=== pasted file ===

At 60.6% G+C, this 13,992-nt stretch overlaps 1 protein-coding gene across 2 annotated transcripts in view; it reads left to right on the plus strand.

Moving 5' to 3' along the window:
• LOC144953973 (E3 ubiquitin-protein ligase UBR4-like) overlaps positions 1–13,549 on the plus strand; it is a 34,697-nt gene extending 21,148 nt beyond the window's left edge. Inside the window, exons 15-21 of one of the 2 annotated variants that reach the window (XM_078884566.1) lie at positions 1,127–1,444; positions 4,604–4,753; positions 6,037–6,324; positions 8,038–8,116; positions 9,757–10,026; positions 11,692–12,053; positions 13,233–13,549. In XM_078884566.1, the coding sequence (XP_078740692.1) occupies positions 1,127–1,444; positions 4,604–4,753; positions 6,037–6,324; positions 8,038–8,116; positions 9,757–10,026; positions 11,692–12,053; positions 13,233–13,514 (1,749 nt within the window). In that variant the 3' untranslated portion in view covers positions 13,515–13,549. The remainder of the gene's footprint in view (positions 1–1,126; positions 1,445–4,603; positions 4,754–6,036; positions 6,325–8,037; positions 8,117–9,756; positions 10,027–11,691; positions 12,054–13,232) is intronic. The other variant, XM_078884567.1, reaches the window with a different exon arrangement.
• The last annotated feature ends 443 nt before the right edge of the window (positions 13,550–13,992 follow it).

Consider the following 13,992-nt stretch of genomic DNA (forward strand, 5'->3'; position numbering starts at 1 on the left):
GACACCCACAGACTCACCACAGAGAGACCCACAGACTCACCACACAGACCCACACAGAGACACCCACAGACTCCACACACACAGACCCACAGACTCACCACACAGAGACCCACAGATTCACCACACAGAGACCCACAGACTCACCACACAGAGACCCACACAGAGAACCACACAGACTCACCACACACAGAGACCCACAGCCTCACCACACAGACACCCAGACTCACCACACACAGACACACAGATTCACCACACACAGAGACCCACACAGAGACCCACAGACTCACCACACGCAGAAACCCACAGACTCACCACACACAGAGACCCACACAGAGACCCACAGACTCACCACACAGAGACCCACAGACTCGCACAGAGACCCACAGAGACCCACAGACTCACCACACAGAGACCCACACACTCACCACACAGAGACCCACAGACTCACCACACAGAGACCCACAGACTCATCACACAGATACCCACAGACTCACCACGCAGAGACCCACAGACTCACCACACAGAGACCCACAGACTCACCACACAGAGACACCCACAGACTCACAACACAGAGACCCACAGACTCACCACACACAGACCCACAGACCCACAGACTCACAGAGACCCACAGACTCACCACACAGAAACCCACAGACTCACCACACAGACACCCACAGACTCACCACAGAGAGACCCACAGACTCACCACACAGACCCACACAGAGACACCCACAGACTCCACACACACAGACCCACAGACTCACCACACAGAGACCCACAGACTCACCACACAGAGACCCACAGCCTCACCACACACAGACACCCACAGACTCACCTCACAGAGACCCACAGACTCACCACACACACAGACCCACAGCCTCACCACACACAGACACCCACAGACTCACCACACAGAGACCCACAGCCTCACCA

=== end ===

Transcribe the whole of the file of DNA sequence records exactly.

At 60.6% G+C, this 13,992-nt stretch overlaps 1 protein-coding gene across 2 annotated transcripts in view; it reads left to right on the plus strand.

Moving 5' to 3' along the window:
• LOC144953973 (E3 ubiquitin-protein ligase UBR4-like) overlaps positions 1–13,549 on the plus strand; it is a 34,697-nt gene extending 21,148 nt beyond the window's left edge. Inside the window, exons 15-21 of one of the 2 annotated variants that reach the window (XM_078884566.1) lie at positions 1,127–1,444; positions 4,604–4,753; positions 6,037–6,324; positions 8,038–8,116; positions 9,757–10,026; positions 11,692–12,053; positions 13,233–13,549. In XM_078884566.1, the coding sequence (XP_078740692.1) occupies positions 1,127–1,444; positions 4,604–4,753; positions 6,037–6,324; positions 8,038–8,116; positions 9,757–10,026; positions 11,692–12,053; positions 13,233–13,514 (1,749 nt within the window). In that variant the 3' untranslated portion in view covers positions 13,515–13,549. The remainder of the gene's footprint in view (positions 1–1,126; positions 1,445–4,603; positions 4,754–6,036; positions 6,325–8,037; positions 8,117–9,756; positions 10,027–11,691; positions 12,054–13,232) is intronic. The other variant, XM_078884567.1, reaches the window with a different exon arrangement.
• The last annotated feature ends 443 nt before the right edge of the window (positions 13,550–13,992 follow it).

Consider the following 13,992-nt stretch of genomic DNA (forward strand, 5'->3'; position numbering starts at 1 on the left):
GACACCCACAGACTCACCACAGAGAGACCCACAGACTCACCACACAGACCCACACAGAGACACCCACAGACTCCACACACACAGACCCACAGACTCACCACACAGAGACCCACAGATTCACCACACAGAGACCCACAGACTCACCACACAGAGACCCACACAGAGAACCACACAGACTCACCACACACAGAGACCCACAGCCTCACCACACAGACACCCAGACTCACCACACACAGACACACAGATTCACCACACACAGAGACCCACACAGAGACCCACAGACTCACCACACGCAGAAACCCACAGACTCACCACACACAGAGACCCACACAGAGACCCACAGACTCACCACACAGAGACCCACAGACTCGCACAGAGACCCACAGAGACCCACAGACTCACCACACAGAGACCCACACACTCACCACACAGAGACCCACAGACTCACCACACAGAGACCCACAGACTCATCACACAGATACCCACAGACTCACCACGCAGAGACCCACAGACTCACCACACAGAGACCCACAGACTCACCACACAGAGACACCCACAGACTCACAACACAGAGACCCACAGACTCACCACACACAGACCCACAGACCCACAGACTCACAGAGACCCACAGACTCACCACACAGAAACCCACAGACTCACCACACAGACACCCACAGACTCACCACAGAGAGACCCACAGACTCACCACACAGACCCACACAGAGACACCCACAGACTCCACACACACAGACCCACAGACTCACCACACAGAGACCCACAGACTCACCACACAGAGACCCACAGCCTCACCACACACAGACACCCACAGACTCACCTCACAGAGACCCACAGACTCACCACACACACAGACCCACAGCCTCACCACACACAGACACCCACAGACTCACCACACAGAGACCCACAGCCTCACCA